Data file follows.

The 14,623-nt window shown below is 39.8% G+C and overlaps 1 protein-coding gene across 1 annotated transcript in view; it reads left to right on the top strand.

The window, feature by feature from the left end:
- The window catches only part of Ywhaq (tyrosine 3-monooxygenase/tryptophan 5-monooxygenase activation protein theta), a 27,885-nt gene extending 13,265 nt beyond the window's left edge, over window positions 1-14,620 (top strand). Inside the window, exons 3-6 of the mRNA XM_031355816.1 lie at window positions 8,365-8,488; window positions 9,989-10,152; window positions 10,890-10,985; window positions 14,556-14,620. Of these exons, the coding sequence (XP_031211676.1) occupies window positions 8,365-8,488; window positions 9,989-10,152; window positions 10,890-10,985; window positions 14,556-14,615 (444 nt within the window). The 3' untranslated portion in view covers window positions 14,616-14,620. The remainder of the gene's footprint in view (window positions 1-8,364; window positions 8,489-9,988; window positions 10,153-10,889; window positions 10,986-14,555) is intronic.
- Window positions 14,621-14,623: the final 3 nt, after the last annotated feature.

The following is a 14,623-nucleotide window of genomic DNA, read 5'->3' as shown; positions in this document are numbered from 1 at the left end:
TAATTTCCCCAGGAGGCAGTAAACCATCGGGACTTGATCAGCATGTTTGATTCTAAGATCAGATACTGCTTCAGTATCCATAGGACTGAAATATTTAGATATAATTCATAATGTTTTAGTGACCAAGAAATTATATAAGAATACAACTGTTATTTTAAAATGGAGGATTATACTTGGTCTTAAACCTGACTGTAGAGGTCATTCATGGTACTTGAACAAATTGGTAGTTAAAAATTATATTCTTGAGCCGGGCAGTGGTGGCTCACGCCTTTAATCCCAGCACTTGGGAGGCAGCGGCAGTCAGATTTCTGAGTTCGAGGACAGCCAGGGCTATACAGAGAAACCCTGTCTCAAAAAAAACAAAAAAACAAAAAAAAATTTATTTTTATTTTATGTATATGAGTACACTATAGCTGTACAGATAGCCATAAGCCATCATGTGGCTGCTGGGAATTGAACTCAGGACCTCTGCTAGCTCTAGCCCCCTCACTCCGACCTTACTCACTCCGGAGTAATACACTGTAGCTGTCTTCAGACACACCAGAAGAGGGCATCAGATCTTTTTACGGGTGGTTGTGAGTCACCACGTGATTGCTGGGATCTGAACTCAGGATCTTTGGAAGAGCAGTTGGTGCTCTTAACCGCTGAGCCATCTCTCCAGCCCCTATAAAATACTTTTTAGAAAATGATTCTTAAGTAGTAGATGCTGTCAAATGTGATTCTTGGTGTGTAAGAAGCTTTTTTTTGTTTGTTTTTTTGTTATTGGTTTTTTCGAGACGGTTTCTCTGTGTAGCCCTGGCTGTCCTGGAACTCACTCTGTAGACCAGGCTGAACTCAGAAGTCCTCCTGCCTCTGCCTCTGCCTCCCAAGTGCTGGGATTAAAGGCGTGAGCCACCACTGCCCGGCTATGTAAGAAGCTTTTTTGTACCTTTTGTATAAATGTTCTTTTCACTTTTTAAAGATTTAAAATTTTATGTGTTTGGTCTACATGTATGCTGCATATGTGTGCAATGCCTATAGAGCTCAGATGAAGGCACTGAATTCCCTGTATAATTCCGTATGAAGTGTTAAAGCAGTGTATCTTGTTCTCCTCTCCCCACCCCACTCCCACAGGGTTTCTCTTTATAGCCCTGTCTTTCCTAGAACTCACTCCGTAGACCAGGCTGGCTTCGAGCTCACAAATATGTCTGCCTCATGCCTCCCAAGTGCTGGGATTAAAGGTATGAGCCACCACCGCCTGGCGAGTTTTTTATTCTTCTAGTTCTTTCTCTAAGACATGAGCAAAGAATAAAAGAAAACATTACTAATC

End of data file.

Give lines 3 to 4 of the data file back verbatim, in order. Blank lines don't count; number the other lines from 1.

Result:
- The window catches only part of Ywhaq (tyrosine 3-monooxygenase/tryptophan 5-monooxygenase activation protein theta), a 27,885-nt gene extending 13,265 nt beyond the window's left edge, over window positions 1-14,620 (top strand). Inside the window, exons 3-6 of the mRNA XM_031355816.1 lie at window positions 8,365-8,488; window positions 9,989-10,152; window positions 10,890-10,985; window positions 14,556-14,620. Of these exons, the coding sequence (XP_031211676.1) occupies window positions 8,365-8,488; window positions 9,989-10,152; window positions 10,890-10,985; window positions 14,556-14,615 (444 nt within the window). The 3' untranslated portion in view covers window positions 14,616-14,620. The remainder of the gene's footprint in view (window positions 1-8,364; window positions 8,489-9,988; window positions 10,153-10,889; window positions 10,986-14,555) is intronic.
- Window positions 14,621-14,623: the final 3 nt, after the last annotated feature.